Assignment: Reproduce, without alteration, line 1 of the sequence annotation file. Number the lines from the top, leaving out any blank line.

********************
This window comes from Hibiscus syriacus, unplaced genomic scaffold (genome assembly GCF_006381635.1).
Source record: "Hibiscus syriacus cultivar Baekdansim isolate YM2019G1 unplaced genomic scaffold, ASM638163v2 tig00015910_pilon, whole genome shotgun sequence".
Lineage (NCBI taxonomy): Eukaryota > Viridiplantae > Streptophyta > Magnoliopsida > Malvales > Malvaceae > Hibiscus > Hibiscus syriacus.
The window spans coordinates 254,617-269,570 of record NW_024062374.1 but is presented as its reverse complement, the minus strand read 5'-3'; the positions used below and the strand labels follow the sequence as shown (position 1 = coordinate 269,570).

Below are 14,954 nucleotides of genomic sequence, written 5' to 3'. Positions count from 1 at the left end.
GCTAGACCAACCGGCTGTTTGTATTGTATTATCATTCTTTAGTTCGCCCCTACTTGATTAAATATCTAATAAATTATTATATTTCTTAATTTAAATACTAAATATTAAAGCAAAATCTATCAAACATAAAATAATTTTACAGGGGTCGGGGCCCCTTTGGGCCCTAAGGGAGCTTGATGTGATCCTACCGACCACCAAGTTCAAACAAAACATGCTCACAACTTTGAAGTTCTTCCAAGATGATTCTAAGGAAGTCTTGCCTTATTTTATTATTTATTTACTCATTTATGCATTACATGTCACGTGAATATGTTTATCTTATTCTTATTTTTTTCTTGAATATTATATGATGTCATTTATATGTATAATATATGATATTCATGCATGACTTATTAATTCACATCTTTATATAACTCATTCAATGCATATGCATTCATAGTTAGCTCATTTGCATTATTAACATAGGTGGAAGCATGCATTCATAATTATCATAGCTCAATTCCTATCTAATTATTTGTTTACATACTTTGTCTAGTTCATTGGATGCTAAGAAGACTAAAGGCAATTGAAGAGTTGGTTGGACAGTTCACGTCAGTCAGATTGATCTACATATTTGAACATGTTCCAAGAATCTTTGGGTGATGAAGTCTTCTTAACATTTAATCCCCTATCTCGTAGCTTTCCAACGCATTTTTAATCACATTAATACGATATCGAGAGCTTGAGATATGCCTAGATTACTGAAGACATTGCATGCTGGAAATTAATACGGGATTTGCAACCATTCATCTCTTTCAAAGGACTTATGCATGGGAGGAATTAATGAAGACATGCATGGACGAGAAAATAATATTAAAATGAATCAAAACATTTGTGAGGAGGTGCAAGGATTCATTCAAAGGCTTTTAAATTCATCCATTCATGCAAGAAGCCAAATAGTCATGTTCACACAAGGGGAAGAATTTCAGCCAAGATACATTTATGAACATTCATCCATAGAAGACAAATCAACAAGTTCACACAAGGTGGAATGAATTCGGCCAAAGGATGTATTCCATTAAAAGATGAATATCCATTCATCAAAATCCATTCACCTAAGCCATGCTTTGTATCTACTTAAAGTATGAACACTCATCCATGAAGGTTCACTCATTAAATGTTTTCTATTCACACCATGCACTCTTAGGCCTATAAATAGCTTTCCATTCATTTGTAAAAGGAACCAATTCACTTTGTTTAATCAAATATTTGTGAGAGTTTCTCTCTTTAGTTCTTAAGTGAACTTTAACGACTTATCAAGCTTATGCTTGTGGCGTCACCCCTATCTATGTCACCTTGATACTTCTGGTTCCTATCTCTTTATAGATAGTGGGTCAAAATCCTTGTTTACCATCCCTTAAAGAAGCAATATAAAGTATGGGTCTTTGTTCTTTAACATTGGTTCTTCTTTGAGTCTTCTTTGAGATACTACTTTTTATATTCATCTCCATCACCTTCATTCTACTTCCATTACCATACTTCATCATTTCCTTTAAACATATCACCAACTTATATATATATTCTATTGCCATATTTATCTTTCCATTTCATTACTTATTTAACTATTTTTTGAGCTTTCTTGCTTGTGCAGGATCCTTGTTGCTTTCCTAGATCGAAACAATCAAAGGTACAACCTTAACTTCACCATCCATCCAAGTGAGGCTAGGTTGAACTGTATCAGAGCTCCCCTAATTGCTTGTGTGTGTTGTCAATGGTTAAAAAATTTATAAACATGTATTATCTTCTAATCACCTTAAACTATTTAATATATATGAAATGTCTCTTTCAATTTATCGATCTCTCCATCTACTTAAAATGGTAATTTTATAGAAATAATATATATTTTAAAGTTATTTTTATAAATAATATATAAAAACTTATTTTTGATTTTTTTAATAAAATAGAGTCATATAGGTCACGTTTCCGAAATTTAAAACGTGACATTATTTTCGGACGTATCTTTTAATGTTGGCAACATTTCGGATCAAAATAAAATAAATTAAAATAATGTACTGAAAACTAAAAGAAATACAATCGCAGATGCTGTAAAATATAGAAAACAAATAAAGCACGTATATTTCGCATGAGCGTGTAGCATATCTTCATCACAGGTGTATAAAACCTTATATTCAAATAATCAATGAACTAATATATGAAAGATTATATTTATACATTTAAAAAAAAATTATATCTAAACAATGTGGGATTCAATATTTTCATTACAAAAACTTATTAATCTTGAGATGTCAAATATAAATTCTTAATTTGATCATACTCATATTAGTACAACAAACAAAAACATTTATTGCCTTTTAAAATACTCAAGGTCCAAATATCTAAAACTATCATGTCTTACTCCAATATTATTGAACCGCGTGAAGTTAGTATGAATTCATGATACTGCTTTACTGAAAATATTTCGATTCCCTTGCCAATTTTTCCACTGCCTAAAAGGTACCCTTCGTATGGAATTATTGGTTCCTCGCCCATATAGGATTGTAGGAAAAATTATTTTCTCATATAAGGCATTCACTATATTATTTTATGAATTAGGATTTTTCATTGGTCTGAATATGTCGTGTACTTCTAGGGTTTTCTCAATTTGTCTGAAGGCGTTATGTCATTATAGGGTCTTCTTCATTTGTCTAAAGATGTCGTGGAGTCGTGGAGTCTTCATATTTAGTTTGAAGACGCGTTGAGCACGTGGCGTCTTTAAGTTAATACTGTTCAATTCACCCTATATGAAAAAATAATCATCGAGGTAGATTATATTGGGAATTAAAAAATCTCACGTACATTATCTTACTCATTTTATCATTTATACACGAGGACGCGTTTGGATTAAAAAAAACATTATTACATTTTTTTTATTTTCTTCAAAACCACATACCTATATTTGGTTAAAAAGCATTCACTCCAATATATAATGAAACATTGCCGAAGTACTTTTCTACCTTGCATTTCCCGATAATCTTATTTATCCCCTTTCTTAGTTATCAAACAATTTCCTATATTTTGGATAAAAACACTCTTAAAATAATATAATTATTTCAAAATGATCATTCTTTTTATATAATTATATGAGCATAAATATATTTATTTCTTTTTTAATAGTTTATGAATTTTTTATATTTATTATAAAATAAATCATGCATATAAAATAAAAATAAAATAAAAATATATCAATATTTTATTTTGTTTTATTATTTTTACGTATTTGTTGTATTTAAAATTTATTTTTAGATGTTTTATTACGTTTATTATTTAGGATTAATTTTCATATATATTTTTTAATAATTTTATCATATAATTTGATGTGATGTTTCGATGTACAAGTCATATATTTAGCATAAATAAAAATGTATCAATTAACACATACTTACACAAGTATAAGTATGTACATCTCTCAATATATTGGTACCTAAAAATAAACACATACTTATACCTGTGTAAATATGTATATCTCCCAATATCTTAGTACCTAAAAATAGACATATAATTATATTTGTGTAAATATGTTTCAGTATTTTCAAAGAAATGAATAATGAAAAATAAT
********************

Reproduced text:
This window comes from Hibiscus syriacus, unplaced genomic scaffold (genome assembly GCF_006381635.1).